The equally superb "Mack the Knife," which took Darin's total world sales to more than seven million single units, topped the charts on both sides of the Atlantic. With just these two recordings, Bobby Darin established contact with a very wide cross-section of the record-buying fraternity and despite some of his much-publicized outbursts of ego, he had finally earned the respect of his contemporaries.

But he was also outspoken and often controversial. One of his favourite comments was that he would soon be bigger then the fabled Frank Sinatra. Now this was a bit much to take, because Sinatra had even then been acting, singing and doing comedy for many successful years. True, Sinatra didn't play as many instruments as Darin and didn't do much songwriting, but in most other areas he seemed virtually without peer.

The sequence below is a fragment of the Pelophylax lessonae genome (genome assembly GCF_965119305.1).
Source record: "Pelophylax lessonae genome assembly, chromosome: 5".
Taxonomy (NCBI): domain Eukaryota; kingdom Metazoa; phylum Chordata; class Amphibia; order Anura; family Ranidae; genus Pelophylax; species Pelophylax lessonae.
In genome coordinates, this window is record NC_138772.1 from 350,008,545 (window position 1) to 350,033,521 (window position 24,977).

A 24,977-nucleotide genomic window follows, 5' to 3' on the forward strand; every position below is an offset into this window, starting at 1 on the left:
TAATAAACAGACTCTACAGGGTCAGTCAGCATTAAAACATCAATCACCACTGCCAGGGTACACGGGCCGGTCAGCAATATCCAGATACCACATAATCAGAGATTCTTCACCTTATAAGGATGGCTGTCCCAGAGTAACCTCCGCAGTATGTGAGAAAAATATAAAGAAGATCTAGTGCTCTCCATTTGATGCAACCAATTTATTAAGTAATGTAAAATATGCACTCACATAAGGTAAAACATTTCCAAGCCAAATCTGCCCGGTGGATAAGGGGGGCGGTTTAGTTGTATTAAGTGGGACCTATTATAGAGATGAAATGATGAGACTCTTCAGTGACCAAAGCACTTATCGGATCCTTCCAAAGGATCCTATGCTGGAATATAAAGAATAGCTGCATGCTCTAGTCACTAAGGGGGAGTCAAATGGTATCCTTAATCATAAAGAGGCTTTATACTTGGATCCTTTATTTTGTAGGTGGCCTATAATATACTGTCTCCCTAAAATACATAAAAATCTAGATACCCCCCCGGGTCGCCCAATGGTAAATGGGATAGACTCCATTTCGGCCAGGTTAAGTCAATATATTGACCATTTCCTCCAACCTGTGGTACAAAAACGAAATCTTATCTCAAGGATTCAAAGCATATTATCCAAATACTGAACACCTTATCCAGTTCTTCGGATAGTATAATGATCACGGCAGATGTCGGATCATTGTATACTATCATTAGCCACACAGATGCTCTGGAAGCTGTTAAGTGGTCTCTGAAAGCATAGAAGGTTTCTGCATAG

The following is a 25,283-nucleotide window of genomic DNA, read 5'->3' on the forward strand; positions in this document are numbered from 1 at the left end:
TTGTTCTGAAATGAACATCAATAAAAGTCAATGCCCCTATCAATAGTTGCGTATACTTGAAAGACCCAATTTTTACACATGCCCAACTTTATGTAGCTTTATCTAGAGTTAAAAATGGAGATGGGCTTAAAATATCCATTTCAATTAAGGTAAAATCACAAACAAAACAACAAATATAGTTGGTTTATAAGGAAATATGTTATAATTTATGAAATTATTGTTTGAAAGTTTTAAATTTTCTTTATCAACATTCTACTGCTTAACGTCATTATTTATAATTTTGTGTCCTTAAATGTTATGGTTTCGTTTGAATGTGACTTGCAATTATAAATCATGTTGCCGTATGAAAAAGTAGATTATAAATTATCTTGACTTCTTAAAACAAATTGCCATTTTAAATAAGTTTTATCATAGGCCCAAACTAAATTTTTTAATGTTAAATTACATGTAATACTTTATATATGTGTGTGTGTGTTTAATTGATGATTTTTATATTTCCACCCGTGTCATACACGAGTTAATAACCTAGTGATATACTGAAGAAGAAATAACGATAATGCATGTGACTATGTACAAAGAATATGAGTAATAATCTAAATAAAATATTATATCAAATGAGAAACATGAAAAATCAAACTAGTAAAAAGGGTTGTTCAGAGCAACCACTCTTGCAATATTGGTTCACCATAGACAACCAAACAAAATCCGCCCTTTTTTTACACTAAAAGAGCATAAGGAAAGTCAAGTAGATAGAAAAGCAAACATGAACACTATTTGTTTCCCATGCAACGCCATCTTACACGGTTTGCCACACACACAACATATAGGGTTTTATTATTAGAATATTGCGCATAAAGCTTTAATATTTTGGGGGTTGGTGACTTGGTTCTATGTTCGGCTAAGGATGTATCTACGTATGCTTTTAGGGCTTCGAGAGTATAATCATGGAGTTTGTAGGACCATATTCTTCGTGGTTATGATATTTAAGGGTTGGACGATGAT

Unfortunately, Darin answered back when his remarks got an adverse reaction from most critics, instead of shutting his mouth. He even begged Sinatra to engage in some kind of public debate with him, which would surely have been a suicidal reading of the "where angels fear to tread" situation.

At any rate, when not talking about Sinatra's shortcomings, and his own long comings, Darin was good interview copy -- and I have the shorthand notes to prove it. What fascinated me was the way he always put Ray Charles up there on a pedestal: "His blues are right out of church, and believe me, blues, no matter what the source, are the essential basis of great artistry."